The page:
There aren’t too many tabloid stories that have implications for science and medical ethics. But in January 2009, the sensational saga of Nadya Suleman, the mother of octuplets crudely dubbed Octomom, simultaneously lit up the TMZs and National Enquirers of the world and posed tough questions to the field of assisted reproduction. Methods such as in vitro fertilization and artificial insemination have been a miracle for many families who would not otherwise have been able to conceive their own children. But B.O. (Before Octomom) little attention had been paid, at least publicly, to the question of when assisted reproduction should and should not be offered to a patient.
Suleman, who was a single mother of six even before in vitro fertilization led to the rare occurrence of octuplets, was an extreme example, to be sure. Many physicians spoke out against the use of assisted reproduction in Suleman’s case, and the Beverly Hills doctor that provided the treatment was charged with gross negligence by the Medical Board of California. But what about cases that are less clear-cut? How many pre-existing children are too many for a doctor to approve of further assisted reproduction? Does it matter whether the mother seeking artificial insemination is married or single? What about if the couple looking to conceive is homosexual?
Obstetrician-gynecologists are the physicians closest to the nexus of these questions, and Pritzker School of Medicine student Ryan Lawrence and Farr Curlin, associate professor of medicine, decided to take the temperature of the field on these issues. In a paper published this month in Obstetrics & Gynecology, Lawrence and his colleagues report on the results of a survey filled out by more than 1,000 ob-gyns. The doctors were asked whether they morally or ethically object to commonly-used reproductive technologies and given seven scenarios to test whether they would discourage or refuse to offer those methods to particular women:
- the patient is not married to their sexual partner
- the patient will raise the child or children as a single parent
- the patient’s partner is female
- the patient is HIV positive
- the patient is 56 years old and postmenopausal
- the patient already has five biological children
- the patient has a 25 percent risk of dying from a heart condition during pregnancy
As you might expect, the survey results showed widespread acceptance of assisted reproduction technologies, with less than 5 percent of ob-gyns objecting to IVF or artificial insemination. Slightly more objections were found when the procedures were conducted with donor sperm or eggs, rather than sperm or eggs taken from the intended parents. Physicians who self-identified as strongly religious were more likely to balk at the use of donor cells, which the authors speculated may have to do with Roman Catholic beliefs against separating sexual intercourse from procreation and Jewish or Muslim concerns over lineage and legitimacy.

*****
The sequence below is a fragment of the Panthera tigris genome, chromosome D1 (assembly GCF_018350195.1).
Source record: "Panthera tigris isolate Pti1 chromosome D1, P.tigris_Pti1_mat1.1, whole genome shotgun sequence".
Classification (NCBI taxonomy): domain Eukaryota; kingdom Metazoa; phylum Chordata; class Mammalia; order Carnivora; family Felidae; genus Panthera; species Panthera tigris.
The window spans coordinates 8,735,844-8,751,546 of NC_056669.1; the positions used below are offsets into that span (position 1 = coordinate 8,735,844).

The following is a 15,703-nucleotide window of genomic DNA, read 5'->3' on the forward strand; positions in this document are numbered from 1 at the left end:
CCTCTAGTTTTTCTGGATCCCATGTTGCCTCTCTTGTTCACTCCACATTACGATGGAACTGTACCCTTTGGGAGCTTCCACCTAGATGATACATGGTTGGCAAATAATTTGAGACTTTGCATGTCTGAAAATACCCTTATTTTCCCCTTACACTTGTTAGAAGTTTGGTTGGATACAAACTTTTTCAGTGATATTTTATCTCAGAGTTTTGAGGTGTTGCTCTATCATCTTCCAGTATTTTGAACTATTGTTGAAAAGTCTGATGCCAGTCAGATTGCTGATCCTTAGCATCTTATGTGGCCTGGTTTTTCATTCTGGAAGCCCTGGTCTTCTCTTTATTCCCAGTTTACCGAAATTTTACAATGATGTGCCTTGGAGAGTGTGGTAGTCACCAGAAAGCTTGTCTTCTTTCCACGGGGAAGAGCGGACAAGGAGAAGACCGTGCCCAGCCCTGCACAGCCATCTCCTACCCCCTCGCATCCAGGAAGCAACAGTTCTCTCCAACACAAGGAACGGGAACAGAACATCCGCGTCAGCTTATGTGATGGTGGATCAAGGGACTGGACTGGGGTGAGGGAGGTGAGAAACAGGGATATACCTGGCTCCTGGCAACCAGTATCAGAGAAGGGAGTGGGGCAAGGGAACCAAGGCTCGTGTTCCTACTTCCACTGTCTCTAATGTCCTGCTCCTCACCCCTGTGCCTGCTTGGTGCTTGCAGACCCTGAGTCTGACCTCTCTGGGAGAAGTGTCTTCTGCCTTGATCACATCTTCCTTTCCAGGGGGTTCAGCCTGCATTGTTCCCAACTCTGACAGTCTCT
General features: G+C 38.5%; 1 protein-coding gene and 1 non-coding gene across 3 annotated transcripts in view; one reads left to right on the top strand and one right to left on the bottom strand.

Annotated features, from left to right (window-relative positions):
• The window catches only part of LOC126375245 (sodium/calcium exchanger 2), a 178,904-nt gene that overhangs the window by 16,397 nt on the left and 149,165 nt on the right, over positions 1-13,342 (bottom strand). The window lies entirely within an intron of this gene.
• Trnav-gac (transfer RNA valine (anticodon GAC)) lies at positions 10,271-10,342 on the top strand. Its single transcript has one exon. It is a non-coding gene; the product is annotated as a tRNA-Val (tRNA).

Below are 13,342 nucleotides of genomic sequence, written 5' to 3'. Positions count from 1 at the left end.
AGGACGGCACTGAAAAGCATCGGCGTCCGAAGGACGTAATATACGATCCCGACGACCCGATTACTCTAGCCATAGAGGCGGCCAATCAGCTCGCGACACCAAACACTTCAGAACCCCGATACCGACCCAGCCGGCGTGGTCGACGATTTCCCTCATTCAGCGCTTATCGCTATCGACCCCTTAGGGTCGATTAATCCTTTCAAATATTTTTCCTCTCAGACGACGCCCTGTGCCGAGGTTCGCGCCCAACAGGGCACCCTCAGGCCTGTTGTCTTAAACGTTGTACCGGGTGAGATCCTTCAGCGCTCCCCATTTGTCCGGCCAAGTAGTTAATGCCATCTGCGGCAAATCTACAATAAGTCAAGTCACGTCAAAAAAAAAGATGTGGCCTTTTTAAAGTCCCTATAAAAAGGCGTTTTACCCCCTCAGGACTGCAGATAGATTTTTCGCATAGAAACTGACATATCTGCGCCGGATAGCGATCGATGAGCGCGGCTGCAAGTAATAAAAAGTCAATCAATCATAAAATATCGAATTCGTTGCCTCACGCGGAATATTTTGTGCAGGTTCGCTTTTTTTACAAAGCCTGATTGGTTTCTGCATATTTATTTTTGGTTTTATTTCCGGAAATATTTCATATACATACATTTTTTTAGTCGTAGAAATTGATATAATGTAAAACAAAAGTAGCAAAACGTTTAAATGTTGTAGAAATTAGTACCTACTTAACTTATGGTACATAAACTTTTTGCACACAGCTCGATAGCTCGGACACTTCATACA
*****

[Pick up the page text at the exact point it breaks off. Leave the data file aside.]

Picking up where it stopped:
A culture shift was also seen in the more controversial scenarios. The vast majority of ob-gyns were uncomfortable with offering assisted reproduction to older women, HIV-positive women, or women with a high risk of dying during pregnancy. Single-parent, homosexual, or out-of-wedlock situations were less likely to raise objections: only about 15 percent said they would discourage such a patient, and around 10 percent said they would refuse to help.
But those differences were heightened for religious vs. non-religious physicians, with the former group as much as four times more likely to object to unmarried, single or lesbian women. Perhaps more surprisingly, male physicians, independent of religion, were also more conservative in their opinions, 2-3 times more likely to discourage patients with non-traditional family arrangements.
Such patients can take comfort in the fact that they have a choice of ob-gyn doctors – at most, only about a quarter of men or religious physicians objected to single-parent, unmarried, or lesbian households, leaving a majority of doctors without such qualms. But even in cases where a majority of ob-gyns objected, such as elderly or health-risk patients, resistance topped out around 90 percent, suggesting that even women who most doctors agree should not be assisted in reproduction can find a willing physician with enough research. With only ethical guidelines offered by the American Society for Reproductive Medicine to set the agenda, there’s little to legally stop questionable cases other than the disapproval of the field. That’s good news for tabloids looking for the next Octomom, but maybe not so much for assisted reproductive specialists who want more miracles than scandals.
Lawrence RE, Rasinski KA, Yoon JD, & Curlin FA (2010). Obstetrician-gynecologists’ beliefs about assisted reproductive technologies. Obstetrics and gynecology, 116 (1), 127-35 PMID: 20567178